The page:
The proposed postponement of the restructuring of the Agency for People with Disabilities is unacceptable because it contradicts the recommendations of the UN Committee on the Rights of Persons with Disabilities, as well as good public policy practices (in this case on disability) based on reliable information, analysis and evidence of their appropriateness. The abolition of the Agency’s obligations to collect information, make analyzes, and provide them for the political process is extremely unacceptable from any point of view, especially in times of limited public resources, deepening financial crisis, and social inequalities.
The International Organization for the Protection of the Rights of Persons with Disabilities (DRI) has published a report entitled “Road to No Exit for Children: Bulgarian Group Homes”. It documents conditions and practices that are inhumane, degrading, and risky for children accommodated in Bulgarian group homes. The main finding of the study is that reforms in Bulgaria, supported by EU funds and other international sources “are replacing the system of large, outdated and falling apart orphanages with new, smaller buildings where services continue to function the old way as traditional institutions.”Read More
NGOs are suing the European Court of Justice against the European Commission to fund initiatives that lead to the segregation of people with disabilities in BulgariaRead More
On November 7th, 2019, at the Peroto (The Feather) Literary Club, we announced the launch of our joint initiative with the Department of Political Science at Sofia University, the Alpha Research Sociological Agency, and the Equal Partnership Foundation. The project is called “Inclusion and Disabilities” and is funded by the Active Citizens Fund of Bulgaria.
Disability policies in Bulgaria are made conjectural and populist without analysis and research of their effectiveness and efficiency and far from the principles and values of the UN Convention on the Rights of Persons with Disabilities, ratified by Bulgaria in 2012. Thus, completely new legislation, drafted last calendar year under the motto “the system kills us” and pressured from parents of children with disabilities, preserves the killer system and bears the flaws of the previous law – a leading principle in medical evaluation, wasting money, limited access to technology, relatives-assistants and so on.
The Inclusion and Disabilities project aims to generate a methodology for monitoring disability policies that provide – in an objective and scientifically sound way – evidence of the appropriateness of certain policies. The development of a series of analyzes will show the need for deep reforms in the social field, which will be the basis for decision-making formulation of public policies, and a debate on the degree of inclusion of people with disabilities in society.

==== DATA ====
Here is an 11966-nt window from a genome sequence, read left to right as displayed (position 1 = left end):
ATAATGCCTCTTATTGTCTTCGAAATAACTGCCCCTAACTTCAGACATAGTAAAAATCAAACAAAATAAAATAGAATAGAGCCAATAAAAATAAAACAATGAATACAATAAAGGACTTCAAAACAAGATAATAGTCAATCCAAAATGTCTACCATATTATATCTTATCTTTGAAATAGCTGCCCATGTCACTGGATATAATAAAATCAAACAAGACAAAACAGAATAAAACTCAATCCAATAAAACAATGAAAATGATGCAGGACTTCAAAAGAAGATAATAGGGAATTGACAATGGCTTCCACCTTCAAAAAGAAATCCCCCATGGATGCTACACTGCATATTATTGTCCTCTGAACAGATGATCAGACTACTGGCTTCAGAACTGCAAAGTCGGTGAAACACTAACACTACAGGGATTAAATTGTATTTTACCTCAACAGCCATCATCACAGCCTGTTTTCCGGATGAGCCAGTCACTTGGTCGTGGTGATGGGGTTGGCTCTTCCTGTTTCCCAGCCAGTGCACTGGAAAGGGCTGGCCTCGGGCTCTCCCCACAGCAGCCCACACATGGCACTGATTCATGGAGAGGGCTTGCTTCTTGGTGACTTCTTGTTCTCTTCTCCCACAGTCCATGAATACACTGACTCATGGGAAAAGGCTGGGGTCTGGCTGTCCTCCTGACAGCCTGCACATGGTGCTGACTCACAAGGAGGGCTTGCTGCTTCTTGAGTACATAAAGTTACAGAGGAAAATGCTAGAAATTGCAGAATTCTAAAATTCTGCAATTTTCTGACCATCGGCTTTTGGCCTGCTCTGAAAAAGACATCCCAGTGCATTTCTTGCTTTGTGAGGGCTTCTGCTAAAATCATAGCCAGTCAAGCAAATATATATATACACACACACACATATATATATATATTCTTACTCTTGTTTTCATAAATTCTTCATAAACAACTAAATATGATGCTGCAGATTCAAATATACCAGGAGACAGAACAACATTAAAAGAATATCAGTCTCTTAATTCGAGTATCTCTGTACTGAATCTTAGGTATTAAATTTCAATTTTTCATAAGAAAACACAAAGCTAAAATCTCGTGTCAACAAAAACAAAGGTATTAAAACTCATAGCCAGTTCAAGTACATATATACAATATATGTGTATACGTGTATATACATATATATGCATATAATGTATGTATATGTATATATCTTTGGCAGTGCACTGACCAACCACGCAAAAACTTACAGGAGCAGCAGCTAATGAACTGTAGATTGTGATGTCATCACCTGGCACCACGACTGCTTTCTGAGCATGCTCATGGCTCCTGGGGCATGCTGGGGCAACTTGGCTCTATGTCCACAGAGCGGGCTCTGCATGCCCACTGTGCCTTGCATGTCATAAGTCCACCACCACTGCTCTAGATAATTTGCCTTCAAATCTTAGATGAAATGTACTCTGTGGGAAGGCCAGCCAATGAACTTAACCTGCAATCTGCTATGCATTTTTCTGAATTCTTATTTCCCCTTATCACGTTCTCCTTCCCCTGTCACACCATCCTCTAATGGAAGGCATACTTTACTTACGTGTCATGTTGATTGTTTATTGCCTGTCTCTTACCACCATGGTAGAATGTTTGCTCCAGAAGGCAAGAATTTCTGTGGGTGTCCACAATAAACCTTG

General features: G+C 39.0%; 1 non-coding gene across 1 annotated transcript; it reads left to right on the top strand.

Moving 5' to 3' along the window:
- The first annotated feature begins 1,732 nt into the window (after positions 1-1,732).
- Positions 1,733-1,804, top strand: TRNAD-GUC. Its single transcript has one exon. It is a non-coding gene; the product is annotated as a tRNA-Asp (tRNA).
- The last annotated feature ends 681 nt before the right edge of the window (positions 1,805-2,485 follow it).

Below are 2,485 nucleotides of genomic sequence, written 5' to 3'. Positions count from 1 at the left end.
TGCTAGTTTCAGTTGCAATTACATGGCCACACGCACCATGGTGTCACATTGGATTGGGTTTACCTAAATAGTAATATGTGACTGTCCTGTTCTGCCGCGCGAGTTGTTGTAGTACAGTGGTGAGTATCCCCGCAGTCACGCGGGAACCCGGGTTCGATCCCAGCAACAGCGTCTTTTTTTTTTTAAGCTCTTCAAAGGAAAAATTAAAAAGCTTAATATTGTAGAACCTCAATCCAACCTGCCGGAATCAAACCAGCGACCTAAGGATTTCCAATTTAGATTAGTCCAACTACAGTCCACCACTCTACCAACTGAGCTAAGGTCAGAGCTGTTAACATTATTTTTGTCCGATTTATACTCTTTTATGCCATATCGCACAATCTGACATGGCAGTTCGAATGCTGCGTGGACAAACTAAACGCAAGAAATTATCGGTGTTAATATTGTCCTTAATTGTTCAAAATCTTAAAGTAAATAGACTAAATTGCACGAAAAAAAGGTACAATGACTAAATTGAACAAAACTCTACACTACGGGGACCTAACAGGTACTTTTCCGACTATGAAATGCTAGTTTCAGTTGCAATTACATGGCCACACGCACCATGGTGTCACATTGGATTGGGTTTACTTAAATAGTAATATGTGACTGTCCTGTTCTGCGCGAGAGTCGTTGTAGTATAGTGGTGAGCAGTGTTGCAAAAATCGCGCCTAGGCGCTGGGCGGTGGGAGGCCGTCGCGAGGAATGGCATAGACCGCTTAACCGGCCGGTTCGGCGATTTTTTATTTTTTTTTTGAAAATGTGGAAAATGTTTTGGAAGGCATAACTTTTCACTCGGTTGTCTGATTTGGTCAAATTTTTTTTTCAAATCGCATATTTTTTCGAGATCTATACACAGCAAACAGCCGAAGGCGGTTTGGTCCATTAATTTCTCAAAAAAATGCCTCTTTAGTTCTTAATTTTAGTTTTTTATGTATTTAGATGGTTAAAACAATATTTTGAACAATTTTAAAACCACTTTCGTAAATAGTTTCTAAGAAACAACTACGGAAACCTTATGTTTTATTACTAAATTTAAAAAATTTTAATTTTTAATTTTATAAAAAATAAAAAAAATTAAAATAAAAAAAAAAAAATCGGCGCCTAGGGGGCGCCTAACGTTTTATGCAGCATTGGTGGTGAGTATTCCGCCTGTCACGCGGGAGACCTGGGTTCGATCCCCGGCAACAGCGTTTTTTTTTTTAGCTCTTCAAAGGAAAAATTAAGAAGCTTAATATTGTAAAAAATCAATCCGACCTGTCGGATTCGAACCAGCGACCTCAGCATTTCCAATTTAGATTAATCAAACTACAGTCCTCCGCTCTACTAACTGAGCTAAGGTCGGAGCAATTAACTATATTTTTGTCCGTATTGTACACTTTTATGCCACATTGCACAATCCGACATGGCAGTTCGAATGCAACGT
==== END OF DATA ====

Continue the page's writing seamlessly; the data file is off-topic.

The set of activities – sociological research, analysis of empirical data, the publication of reports, public events, meetings with politicians and administrations – are aimed at changing attitudes and reaching a public consensus on reforms in disability policies. In the course of the work, an index for the inclusion of people with disabilities will be developed, which will be tested and implemented systematically in the future, so that the project will be sustainable after both years of planned activities.
An additional effect of the project’s implementation will be the creation of a research community equipped with tools for monitoring disability policies aimed at the social inclusion of people with disabilities. Moreover, we expect a new academic discipline to be formed in the political sciences – disability policies, subordinate to human rights, civic participation, and the rule of law. As it turned out, the project is a joint effort of a coalition of two non-governmental organizations of people with disabilities, Sofia University, and a private sociological agency. This organizational architecture – in itself – is an example of how work should be done in the field of disability, combining the interests of people with disabilities, the scientific potential of the academic community, and the entrepreneurial spirit of business.
The twentieth session of the UN Committee on the Rights of Persons with Disabilities took place in Geneva on 3 and 4 September. At this session, the Bulgarian delegation was led by Mincho Koralski (Executive Director of the Agency for People with Disabilities), accompanied by about twenty representatives of almost all ministries and agencies related to the people with disabilities in Bulgaria. The purpose of the hearing was to provide answers to a number of questions raised by the Committee following the first Bulgarian report on the UN Convention on the Rights of Persons with Disabilities. In response, the Bulgarian delegation misled the Committee saying that the state was implementing disability policies in accordance with the Convention. None of the reports reflected the real situation of Bulgarians with disabilities!Read More
The Opinion of CIL on the Personal Assistance Bill Drafted By the Ombudsman of the Republic of Bulgaria May Manolova
Personal assistance is “an instrument which enables a disabled person to lead an independent living (IL). Personal assistance (PA) is the direct and targeted financing of people with disabilities to pay the assistants for the work that a person needs because of a disability.
PA should be provided on the basis of an individual assessment of needs, depending on each person’s life situation and at prices appropriate to the cost of labor at the internal market. People with disabilities should have the right to hire and manage their assistants and to choose the employment model which best suits to their needs. Funds made available for PAs should cover the salaries of the assistants, their other costs arisen from their employment and legal relations, such as contributions for the employer, as well as the costs of providing the service itself, such as administrative and peer support for the beneficiary of personal assistance. “Read More